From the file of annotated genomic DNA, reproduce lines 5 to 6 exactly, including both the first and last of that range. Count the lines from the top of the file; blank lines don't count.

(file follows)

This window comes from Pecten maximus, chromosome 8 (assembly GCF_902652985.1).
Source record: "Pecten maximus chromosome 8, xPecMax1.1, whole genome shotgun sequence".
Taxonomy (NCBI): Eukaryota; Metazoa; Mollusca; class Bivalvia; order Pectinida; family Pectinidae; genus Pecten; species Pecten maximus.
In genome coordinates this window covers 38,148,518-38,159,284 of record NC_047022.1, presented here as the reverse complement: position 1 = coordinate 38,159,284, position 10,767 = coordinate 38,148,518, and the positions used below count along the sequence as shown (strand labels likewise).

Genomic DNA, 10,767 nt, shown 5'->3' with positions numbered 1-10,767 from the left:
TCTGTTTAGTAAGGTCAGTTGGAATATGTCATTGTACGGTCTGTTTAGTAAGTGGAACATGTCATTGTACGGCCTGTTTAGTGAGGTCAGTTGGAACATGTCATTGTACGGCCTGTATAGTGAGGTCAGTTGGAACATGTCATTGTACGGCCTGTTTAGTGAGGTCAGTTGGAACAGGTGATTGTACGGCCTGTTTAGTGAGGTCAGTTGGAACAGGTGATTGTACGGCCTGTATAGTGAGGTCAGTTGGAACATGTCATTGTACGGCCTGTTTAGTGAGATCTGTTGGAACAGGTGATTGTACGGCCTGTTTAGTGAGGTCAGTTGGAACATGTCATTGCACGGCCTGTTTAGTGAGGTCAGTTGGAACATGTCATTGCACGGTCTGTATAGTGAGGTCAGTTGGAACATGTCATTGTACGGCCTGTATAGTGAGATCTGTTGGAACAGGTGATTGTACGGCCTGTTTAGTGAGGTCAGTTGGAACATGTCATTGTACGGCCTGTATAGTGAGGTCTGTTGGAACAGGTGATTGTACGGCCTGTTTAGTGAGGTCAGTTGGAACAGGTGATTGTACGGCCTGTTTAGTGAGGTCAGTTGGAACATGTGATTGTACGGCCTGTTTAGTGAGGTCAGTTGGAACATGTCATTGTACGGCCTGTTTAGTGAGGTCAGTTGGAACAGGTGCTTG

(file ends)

Genomic DNA, 10,767 nt, shown 5'->3' with positions numbered 1-10,767 from the left:
TCTGTTTAGTAAGGTCAGTTGGAATATGTCATTGTACGGTCTGTTTAGTAAGTGGAACATGTCATTGTACGGCCTGTTTAGTGAGGTCAGTTGGAACATGTCATTGTACGGCCTGTATAGTGAGGTCAGTTGGAACATGTCATTGTACGGCCTGTTTAGTGAGGTCAGTTGGAACAGGTGATTGTACGGCCTGTTTAGTGAGGTCAGTTGGAACAGGTGATTGTACGGCCTGTATAGTGAGGTCAGTTGGAACATGTCATTGTACGGCCTGTTTAGTGAGATCTGTTGGAACAGGTGATTGTACGGCCTGTTTAGTGAGGTCAGTTGGAACATGTCATTGCACGGCCTGTTTAGTGAGGTCAGTTGGAACATGTCATTGCACGGTCTGTATAGTGAGGTCAGTTGGAACATGTCATTGTACGGCCTGTATAGTGAGATCTGTTGGAACAGGTGATTGTACGGCCTGTTTAGTGAGGTCAGTTGGAACATGTCATTGTACGGCCTGTATAGTGAGGTCTGTTGGAACAGGTGATTGTACGGCCTGTTTAGTGAGGTCAGTTGGAACAGGTGATTGTACGGCCTGTTTAGTGAGGTCAGTTGGAACATGTGATTGTACGGCCTGTTTAGTGAGGTCAGTTGGAACATGTCATTGTACGGCCTGTTTAGTGAGGTCAGTTGGAACAGGTGCTTG